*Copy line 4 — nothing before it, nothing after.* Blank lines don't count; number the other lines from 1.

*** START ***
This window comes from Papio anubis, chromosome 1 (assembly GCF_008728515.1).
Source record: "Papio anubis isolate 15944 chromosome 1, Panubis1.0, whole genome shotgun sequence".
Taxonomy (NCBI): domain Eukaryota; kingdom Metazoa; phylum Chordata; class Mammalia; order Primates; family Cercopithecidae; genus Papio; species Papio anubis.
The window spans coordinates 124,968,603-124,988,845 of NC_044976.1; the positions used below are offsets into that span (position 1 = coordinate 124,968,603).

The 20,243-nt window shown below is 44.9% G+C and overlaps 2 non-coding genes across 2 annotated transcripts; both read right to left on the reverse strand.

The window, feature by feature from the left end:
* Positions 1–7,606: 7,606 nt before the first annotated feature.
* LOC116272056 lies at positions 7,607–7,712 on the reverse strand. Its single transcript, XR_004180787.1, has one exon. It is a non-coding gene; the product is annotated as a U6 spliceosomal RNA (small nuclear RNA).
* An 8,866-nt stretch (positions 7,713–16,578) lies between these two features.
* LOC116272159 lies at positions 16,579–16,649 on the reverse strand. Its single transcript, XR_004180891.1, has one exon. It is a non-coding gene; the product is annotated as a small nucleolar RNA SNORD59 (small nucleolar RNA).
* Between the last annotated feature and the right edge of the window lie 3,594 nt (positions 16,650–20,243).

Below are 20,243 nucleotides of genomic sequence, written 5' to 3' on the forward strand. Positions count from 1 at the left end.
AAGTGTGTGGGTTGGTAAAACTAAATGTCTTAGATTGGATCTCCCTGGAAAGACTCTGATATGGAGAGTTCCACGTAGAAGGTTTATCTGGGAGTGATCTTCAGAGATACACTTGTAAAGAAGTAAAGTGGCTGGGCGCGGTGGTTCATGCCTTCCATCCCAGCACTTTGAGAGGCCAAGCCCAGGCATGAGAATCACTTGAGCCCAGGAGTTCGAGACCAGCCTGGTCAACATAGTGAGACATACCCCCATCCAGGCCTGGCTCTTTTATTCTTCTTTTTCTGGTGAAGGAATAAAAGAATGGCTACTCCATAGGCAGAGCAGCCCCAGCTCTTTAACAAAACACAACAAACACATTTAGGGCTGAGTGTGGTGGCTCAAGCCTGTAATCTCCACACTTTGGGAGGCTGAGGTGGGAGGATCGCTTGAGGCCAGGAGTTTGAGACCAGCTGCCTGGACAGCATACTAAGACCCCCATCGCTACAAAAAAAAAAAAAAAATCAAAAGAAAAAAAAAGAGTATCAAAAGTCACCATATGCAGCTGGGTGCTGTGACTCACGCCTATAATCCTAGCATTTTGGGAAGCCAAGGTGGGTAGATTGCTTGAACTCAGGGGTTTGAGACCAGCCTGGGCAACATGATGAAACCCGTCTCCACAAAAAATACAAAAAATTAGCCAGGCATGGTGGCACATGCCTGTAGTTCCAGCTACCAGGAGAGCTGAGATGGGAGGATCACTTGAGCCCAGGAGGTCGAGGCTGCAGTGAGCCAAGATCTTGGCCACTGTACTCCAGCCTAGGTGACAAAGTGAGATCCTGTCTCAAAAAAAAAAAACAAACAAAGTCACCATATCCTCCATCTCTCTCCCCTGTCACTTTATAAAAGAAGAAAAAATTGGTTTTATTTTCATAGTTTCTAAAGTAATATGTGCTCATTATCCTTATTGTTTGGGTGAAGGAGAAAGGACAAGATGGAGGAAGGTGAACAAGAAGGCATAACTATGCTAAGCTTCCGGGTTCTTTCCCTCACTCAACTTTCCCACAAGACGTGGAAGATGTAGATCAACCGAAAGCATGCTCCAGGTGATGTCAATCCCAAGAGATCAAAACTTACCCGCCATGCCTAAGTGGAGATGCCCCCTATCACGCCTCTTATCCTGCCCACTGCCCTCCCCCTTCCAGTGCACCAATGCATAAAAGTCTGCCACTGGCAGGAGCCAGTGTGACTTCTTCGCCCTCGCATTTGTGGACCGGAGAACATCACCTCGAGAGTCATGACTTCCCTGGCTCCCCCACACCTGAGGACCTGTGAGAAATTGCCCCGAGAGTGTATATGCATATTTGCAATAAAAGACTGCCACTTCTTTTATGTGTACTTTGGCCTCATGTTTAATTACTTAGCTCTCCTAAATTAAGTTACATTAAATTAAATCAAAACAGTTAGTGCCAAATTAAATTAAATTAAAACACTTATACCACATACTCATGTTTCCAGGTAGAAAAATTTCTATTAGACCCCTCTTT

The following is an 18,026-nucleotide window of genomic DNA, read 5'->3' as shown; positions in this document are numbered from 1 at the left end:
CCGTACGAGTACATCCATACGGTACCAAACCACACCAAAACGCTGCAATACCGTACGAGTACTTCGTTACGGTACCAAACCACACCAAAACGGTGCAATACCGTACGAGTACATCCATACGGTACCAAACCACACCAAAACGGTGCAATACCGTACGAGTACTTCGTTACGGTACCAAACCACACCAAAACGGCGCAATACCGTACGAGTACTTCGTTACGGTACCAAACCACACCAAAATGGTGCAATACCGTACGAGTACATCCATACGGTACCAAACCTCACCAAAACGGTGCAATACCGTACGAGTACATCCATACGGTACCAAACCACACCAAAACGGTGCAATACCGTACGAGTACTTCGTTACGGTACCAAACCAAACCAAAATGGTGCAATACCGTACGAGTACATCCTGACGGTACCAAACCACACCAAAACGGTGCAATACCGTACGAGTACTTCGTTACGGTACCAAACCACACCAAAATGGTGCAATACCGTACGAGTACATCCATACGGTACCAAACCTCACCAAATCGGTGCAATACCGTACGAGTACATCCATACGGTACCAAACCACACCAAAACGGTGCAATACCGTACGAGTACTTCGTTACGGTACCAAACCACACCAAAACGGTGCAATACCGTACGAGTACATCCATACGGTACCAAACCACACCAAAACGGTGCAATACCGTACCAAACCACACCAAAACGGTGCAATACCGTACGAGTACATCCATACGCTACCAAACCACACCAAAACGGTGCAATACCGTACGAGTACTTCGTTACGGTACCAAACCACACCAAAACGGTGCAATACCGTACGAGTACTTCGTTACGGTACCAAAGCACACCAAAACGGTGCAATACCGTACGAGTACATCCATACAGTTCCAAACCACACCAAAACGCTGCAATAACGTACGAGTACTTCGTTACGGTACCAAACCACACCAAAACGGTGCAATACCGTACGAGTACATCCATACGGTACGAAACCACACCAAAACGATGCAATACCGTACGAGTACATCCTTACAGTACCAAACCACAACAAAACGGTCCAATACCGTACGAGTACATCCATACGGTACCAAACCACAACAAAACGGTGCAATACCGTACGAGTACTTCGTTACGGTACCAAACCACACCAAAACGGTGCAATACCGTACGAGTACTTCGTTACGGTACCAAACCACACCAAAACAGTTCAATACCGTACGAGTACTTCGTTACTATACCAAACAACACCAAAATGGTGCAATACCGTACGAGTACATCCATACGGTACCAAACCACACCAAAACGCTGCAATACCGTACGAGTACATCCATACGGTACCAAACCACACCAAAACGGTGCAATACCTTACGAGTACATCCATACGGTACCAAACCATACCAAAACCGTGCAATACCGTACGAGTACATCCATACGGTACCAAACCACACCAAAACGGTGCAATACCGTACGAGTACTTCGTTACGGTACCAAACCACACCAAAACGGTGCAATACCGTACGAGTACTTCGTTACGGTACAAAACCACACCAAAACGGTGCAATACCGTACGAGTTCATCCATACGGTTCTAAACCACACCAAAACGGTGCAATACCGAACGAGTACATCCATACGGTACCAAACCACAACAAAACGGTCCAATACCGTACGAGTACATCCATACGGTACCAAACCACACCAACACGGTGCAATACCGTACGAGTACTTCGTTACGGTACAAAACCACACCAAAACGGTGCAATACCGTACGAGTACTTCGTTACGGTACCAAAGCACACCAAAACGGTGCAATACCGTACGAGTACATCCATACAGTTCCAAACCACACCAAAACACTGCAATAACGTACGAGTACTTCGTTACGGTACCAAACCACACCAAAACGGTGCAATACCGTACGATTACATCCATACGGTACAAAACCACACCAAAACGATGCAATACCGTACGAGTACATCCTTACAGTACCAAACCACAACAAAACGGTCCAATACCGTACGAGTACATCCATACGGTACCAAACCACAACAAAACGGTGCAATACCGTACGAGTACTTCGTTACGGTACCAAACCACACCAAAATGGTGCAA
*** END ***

The window spans coordinates 124,968,603-124,988,845 of NC_044976.1; the positions used below are offsets into that span (position 1 = coordinate 124,968,603).